A great quote can probably teach you more about something than a lousy book. Here?re five great investing quotes that can change your thinking on investing for the better (they did for me).
?Risk is what’s left over when you think you’ve thought of everything.? ? Carl Richards
I think it?s very important as an investor to diversify because there are always unknowns lurking in the background. And it?s the unknowns that can really kill because you?re not thinking of them and so, can?t prepare for them.
On the economy and investing
?One thing I want to emphasize is that, like any…
A great quote can probably teach you more about something than a lousy book. Here’re five great investing quotes that can change your thinking on investing for the better (they did for me).
“Risk is what’s left over when you think you’ve thought of everything.” – Carl Richards
I think it’s very important as an investor to diversify because there are always unknowns lurking in the background. And it’s the unknowns that can really kill because you’re not thinking of them and so, can’t prepare for them.
On the economy and investing
“One thing I want to emphasize is that, like any human being, we can discuss our view of the economy and the market. Fortunately for our clients, we don’t tend to operate based on the view. Our investment strategy is to invest bottom up, one stock at a time, based on price compared to value.” – Seth Klarman
We can have views on the economy or broad economic trends, but that does not mean we have to act on that when we invest. Economic trends and investing results can be miles apart.
Have to imagine these numbers will reverse at some point for China pic.twitter.com/DgNdBil7uA
— Ben Carlson (@awealthofcs) November 11, 2014
A great example comes from the tweet above by investment manager Ben Carlson. In the 22 years ended 2013, China’s massive economic growth has sadly led investors on nothing but a road to ruin.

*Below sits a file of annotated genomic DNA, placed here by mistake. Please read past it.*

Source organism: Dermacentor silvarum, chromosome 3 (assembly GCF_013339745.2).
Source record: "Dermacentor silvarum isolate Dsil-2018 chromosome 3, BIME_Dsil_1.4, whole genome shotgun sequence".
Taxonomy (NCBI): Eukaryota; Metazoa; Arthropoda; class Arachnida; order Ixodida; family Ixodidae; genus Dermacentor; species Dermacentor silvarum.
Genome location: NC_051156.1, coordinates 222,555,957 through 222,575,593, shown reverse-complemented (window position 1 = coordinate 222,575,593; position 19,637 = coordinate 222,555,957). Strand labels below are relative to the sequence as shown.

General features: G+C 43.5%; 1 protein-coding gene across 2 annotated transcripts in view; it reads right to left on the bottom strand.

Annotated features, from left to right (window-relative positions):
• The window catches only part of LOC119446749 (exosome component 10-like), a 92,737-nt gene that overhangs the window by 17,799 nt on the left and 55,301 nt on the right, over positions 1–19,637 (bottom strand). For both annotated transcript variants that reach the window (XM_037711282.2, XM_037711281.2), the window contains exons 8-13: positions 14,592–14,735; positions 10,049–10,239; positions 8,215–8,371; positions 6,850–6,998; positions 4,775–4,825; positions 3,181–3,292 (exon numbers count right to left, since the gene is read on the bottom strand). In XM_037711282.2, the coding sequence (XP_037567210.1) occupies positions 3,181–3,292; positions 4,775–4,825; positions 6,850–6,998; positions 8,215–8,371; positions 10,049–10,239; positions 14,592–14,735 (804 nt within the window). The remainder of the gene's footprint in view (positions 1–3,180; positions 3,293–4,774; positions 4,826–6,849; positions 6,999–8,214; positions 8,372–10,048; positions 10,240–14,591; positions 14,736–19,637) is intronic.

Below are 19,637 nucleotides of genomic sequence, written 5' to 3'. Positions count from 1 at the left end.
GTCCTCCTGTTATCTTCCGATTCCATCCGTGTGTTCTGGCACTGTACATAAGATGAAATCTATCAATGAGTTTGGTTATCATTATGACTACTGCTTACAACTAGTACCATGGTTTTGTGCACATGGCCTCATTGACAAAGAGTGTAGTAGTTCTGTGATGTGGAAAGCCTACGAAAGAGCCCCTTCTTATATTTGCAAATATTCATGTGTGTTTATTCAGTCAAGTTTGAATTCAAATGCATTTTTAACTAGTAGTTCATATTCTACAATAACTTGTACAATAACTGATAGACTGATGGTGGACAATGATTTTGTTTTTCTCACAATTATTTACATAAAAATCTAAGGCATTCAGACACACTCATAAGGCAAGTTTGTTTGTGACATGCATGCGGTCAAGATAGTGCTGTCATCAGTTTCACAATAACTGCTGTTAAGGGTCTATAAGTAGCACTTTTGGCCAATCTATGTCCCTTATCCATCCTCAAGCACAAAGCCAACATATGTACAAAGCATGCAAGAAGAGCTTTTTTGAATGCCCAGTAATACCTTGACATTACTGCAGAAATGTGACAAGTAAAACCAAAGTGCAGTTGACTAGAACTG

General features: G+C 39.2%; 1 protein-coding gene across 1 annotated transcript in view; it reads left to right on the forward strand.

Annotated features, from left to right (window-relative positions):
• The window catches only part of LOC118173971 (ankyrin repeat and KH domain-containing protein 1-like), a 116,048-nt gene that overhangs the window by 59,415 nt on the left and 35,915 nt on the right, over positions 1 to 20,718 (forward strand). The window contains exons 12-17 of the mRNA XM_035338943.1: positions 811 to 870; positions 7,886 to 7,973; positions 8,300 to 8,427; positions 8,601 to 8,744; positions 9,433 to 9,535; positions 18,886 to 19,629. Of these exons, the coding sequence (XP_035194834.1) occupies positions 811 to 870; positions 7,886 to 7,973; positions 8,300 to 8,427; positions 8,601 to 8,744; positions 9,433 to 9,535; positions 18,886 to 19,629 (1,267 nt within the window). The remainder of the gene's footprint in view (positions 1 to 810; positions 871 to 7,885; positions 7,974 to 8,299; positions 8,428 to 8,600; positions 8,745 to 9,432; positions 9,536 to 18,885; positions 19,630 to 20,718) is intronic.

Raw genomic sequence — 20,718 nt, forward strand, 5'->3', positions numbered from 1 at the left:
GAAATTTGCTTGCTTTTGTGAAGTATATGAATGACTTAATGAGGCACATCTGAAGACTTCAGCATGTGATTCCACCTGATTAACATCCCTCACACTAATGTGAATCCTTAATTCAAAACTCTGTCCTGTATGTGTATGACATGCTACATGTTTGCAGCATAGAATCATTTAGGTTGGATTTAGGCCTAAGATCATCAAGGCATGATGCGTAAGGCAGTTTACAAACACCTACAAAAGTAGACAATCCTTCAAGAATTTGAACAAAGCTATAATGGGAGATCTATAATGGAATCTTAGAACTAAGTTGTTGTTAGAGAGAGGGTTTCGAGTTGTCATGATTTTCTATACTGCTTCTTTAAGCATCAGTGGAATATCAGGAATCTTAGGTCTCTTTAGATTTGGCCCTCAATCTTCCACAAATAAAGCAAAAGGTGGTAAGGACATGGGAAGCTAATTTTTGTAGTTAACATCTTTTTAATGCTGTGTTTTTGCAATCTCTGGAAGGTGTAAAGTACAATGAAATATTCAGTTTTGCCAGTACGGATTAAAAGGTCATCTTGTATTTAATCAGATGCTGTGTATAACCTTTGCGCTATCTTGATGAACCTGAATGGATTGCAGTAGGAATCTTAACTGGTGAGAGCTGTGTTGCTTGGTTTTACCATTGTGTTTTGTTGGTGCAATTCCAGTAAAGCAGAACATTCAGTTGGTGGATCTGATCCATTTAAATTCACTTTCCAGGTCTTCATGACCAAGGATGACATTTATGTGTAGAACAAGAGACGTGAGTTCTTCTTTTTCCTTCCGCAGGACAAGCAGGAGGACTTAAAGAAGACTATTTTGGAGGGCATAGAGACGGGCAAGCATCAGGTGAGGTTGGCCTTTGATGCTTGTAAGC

On having the right focus
““[There’s] an excitable dog on a very long leash in New York City, darting randomly in every direction. The dog’s owner is walking from Columbus Circle, through Central Park, to the Metropolitan Museum. At any one moment, there is no predicting which way the pooch will lurch. But in the long run, you know he’s heading northeast at an average speed of three miles per hour. What is astonishing is that almost all of the [dog watchers], big and small, seem to have their eye on the dog, and not the owner.” – Ralph Wagner
This is a great analogy for the stock market, with the dog owner being a business’s growth and the dog being the business’s stock price. While so much attention is paid to short-term stock price movements, what really matters is the long-run performance of the stock’s business.
On the power of negative knowledge
“In expert tennis, 80% of the points are won, while in amateur tennis, 80% are lost. The same is true for wrestling, chess, and investing: Beginners should focus on avoiding mistakes, experts on making great moves.” – Erik Falkenstein
Knowing the mistakes to avoid in the stock market could be even more valuable than knowing what to buy. So, what are some of the mistakes that investors may want to avoid? Here are a few:
- Assume a blue chip stock is a safe investment just because it is a blue chip
Ship builder Cosco Corporation (Singapore) Limited (SGX: F83) was a blue chip stock way back in 10 January 2008 when it was part of the revamped Straits Times Index (SGX: ^STI). But sadly, Cosco’s shares have declined by a staggering 91% in total since. It’s worth noting that Cosco’s business results have been horrible, with its profit of S$303 million in 2008 becoming a loss of S$570 million in 2015. At the end of the day, it’s the business’s performance which matters, not a company’s blue chip status.
- Assume a stock is a bargain just because it has a low valuation
Commercial fishing outfit Pacific Andes Resources Development Ltd (SGX: P11) was valued at just 0.27 times its book value on 10 March 2009, the day when the Straits Times Index had reached a trough during the 2007-09 financial crisis. But despite Pacific Andes’ absurdly low valuation back then, its shares have plunged by a massive 71% since (the company’s shares have been suspended from trading as of November 2015) even as the Straits Times Index has nearly doubled.
On how long you should invest for
“Timing the market is a fool’s game, whereas time in the market is your greatest natural advantage.” – Nick Murray
From 1 May 1992 to 12 January 2016, the Straits Times Index had made losses (a) 48% of the time for a 1-day holding period, (b) 45% of the time for a 1-year holding period, (c) 41% of the time for a 5-year holding period, and (d) 0% of the time for a 20-year holding period. There’s perhaps nothing more important in investing than how long an investor can stay invested for.
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The information provided is for general information purposes only and is not intended to be personalised investment or financial advice. Motley Fool Singapore writer Chong Ser Jing doesn't own shares in any company mentioned.